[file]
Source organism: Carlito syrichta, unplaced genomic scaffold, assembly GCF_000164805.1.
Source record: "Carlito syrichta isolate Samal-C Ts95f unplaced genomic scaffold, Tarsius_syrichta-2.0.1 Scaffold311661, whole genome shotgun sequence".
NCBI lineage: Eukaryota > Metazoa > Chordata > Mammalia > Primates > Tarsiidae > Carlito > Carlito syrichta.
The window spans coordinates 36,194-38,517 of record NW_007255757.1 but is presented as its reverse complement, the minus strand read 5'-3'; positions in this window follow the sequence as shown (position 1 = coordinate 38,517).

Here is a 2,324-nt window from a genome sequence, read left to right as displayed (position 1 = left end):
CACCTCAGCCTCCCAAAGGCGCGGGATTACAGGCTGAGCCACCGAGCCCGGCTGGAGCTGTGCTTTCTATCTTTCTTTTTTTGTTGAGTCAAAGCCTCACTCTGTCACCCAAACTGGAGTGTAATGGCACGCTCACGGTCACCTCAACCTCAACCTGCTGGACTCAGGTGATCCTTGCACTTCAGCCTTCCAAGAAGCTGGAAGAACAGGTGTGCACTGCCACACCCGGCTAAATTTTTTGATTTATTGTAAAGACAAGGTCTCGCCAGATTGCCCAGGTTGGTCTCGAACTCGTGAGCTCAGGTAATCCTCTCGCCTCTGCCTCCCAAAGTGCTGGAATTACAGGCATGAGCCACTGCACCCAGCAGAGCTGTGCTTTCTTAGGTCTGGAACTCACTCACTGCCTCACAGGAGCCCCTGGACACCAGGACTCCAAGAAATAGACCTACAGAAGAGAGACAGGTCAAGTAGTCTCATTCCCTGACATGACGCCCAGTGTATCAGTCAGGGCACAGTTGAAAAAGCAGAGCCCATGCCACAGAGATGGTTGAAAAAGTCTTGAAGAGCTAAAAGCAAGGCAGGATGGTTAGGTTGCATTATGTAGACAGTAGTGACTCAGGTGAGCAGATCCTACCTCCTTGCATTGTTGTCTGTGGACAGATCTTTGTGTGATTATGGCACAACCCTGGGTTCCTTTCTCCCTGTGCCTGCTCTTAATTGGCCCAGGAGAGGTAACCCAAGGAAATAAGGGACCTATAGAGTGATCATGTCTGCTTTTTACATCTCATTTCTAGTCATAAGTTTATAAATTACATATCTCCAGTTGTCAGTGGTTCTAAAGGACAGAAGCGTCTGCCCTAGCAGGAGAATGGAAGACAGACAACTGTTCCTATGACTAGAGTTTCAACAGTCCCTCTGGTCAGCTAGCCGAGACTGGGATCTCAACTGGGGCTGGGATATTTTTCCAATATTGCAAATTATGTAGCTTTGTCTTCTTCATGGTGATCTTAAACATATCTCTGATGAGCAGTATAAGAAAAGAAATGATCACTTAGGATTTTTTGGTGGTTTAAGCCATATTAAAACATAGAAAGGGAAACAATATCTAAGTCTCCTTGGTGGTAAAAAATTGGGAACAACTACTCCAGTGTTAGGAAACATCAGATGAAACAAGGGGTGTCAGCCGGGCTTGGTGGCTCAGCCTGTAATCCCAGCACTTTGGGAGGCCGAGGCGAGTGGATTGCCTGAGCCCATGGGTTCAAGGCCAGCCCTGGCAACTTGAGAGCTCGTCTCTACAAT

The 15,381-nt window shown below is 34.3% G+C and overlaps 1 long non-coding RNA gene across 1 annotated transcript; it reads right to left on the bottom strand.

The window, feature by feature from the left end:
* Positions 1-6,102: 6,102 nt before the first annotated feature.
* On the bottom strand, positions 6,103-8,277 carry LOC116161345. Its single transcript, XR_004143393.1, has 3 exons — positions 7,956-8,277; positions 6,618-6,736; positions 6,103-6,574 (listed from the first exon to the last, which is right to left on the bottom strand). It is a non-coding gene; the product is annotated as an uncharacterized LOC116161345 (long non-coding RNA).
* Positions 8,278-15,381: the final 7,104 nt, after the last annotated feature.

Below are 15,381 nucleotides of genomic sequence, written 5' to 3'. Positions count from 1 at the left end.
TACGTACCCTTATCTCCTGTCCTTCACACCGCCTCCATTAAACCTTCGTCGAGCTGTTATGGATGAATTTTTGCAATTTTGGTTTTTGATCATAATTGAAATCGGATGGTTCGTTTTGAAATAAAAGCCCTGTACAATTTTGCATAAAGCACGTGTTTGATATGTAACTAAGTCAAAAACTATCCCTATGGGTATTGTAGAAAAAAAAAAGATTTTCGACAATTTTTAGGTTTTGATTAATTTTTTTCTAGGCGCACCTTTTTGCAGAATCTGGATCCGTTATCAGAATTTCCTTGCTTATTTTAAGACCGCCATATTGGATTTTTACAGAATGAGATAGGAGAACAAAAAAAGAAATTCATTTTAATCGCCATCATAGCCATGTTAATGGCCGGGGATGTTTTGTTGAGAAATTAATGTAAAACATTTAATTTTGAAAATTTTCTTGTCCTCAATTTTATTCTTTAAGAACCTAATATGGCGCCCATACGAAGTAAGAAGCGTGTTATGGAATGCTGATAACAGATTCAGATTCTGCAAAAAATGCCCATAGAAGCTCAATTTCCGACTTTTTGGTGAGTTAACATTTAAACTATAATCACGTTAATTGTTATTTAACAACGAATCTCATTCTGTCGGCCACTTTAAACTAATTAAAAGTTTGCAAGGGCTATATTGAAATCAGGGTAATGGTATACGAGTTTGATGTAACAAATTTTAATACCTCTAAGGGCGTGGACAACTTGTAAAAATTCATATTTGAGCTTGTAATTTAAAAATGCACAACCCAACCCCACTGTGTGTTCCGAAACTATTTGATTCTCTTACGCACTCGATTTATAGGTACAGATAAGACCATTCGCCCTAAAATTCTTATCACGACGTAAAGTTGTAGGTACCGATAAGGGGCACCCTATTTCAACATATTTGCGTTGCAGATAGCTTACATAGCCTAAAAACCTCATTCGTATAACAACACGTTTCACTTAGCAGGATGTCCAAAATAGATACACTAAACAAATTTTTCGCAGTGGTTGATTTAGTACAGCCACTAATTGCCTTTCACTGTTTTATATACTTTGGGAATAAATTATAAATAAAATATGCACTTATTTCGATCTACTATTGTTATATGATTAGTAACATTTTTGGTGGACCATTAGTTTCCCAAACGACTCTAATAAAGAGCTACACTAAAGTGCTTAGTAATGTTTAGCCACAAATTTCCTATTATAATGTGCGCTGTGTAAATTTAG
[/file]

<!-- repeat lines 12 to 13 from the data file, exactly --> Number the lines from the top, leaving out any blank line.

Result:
Below are 15,381 nucleotides of genomic sequence, written 5' to 3'. Positions count from 1 at the left end.
TACGTACCCTTATCTCCTGTCCTTCACACCGCCTCCATTAAACCTTCGTCGAGCTGTTATGGATGAATTTTTGCAATTTTGGTTTTTGATCATAATTGAAATCGGATGGTTCGTTTTGAAATAAAAGCCCTGTACAATTTTGCATAAAGCACGTGTTTGATATGTAACTAAGTCAAAAACTATCCCTATGGGTATTGTAGAAAAAAAAAAGATTTTCGACAATTTTTAGGTTTTGATTAATTTTTTTCTAGGCGCACCTTTTTGCAGAATCTGGATCCGTTATCAGAATTTCCTTGCTTATTTTAAGACCGCCATATTGGATTTTTACAGAATGAGATAGGAGAACAAAAAAAGAAATTCATTTTAATCGCCATCATAGCCATGTTAATGGCCGGGGATGTTTTGTTGAGAAATTAATGTAAAACATTTAATTTTGAAAATTTTCTTGTCCTCAATTTTATTCTTTAAGAACCTAATATGGCGCCCATACGAAGTAAGAAGCGTGTTATGGAATGCTGATAACAGATTCAGATTCTGCAAAAAATGCCCATAGAAGCTCAATTTCCGACTTTTTGGTGAGTTAACATTTAAACTATAATCACGTTAATTGTTATTTAACAACGAATCTCATTCTGTCGGCCACTTTAAACTAATTAAAAGTTTGCAAGGGCTATATTGAAATCAGGGTAATGGTATACGAGTTTGATGTAACAAATTTTAATACCTCTAAGGGCGTGGACAACTTGTAAAAATTCATATTTGAGCTTGTAATTTAAAAATGCACAACCCAACCCCACTGTGTGTTCCGAAACTATTTGATTCTCTTACGCACTCGATTTATAGGTACAGATAAGACCATTCGCCCTAAAATTCTTATCACGACGTAAAGTTGTAGGTACCGATAAGGGGCACCCTATTTCAACATATTTGCGTTGCAGATAGCTTACATAGCCTAAAAACCTCATTCGTATAACAACACGTTTCACTTAGCAGGATGTCCAAAATAGATACACTAAACAAATTTTTCGCAGTGGTTGATTTAGTACAGCCACTAATTGCCTTTCACTGTTTTATATACTTTGGGAATAAATTATAAATAAAATATGCACTTATTTCGATCTACTATTGTTATATGATTAGTAACATTTTTGGTGGACCATTAGTTTCCCAAACGACTCTAATAAAGAGCTACACTAAAGTGCTTAGTAATGTTTAGCCACAAATTTCCTATTATAATGTGCGCTGTGTAAATTTAG